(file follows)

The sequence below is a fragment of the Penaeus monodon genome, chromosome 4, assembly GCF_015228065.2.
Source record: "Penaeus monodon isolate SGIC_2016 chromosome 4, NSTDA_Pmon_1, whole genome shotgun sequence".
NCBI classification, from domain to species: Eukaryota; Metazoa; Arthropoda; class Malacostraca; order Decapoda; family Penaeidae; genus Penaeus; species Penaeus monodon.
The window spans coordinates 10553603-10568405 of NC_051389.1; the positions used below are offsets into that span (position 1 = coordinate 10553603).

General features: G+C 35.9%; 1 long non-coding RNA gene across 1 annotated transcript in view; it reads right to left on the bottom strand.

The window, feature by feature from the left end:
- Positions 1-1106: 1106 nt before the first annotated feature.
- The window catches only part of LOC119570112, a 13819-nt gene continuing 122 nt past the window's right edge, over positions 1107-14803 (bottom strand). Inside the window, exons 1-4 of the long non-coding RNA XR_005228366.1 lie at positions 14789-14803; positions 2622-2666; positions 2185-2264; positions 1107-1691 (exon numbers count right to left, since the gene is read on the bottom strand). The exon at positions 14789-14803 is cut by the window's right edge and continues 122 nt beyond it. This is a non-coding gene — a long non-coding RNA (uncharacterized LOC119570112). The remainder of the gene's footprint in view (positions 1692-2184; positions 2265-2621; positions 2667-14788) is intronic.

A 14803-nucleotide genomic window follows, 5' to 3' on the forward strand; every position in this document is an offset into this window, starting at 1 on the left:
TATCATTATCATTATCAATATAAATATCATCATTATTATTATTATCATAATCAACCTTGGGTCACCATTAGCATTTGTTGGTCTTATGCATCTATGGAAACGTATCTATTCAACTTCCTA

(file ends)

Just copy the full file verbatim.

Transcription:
The sequence below is a fragment of the Penaeus monodon genome, chromosome 4, assembly GCF_015228065.2.
Source record: "Penaeus monodon isolate SGIC_2016 chromosome 4, NSTDA_Pmon_1, whole genome shotgun sequence".
NCBI classification, from domain to species: Eukaryota; Metazoa; Arthropoda; class Malacostraca; order Decapoda; family Penaeidae; genus Penaeus; species Penaeus monodon.
The window spans coordinates 10553603-10568405 of NC_051389.1; the positions used below are offsets into that span (position 1 = coordinate 10553603).

General features: G+C 35.9%; 1 long non-coding RNA gene across 1 annotated transcript in view; it reads right to left on the bottom strand.

The window, feature by feature from the left end:
- Positions 1-1106: 1106 nt before the first annotated feature.
- The window catches only part of LOC119570112, a 13819-nt gene continuing 122 nt past the window's right edge, over positions 1107-14803 (bottom strand). Inside the window, exons 1-4 of the long non-coding RNA XR_005228366.1 lie at positions 14789-14803; positions 2622-2666; positions 2185-2264; positions 1107-1691 (exon numbers count right to left, since the gene is read on the bottom strand). The exon at positions 14789-14803 is cut by the window's right edge and continues 122 nt beyond it. This is a non-coding gene — a long non-coding RNA (uncharacterized LOC119570112). The remainder of the gene's footprint in view (positions 1692-2184; positions 2265-2621; positions 2667-14788) is intronic.

A 14803-nucleotide genomic window follows, 5' to 3' on the forward strand; every position in this document is an offset into this window, starting at 1 on the left:
TATCATTATCATTATCAATATAAATATCATCATTATTATTATTATCATAATCAACCTTGGGTCACCATTAGCATTTGTTGGTCTTATGCATCTATGGAAACGTATCTATTCAACTTCCTA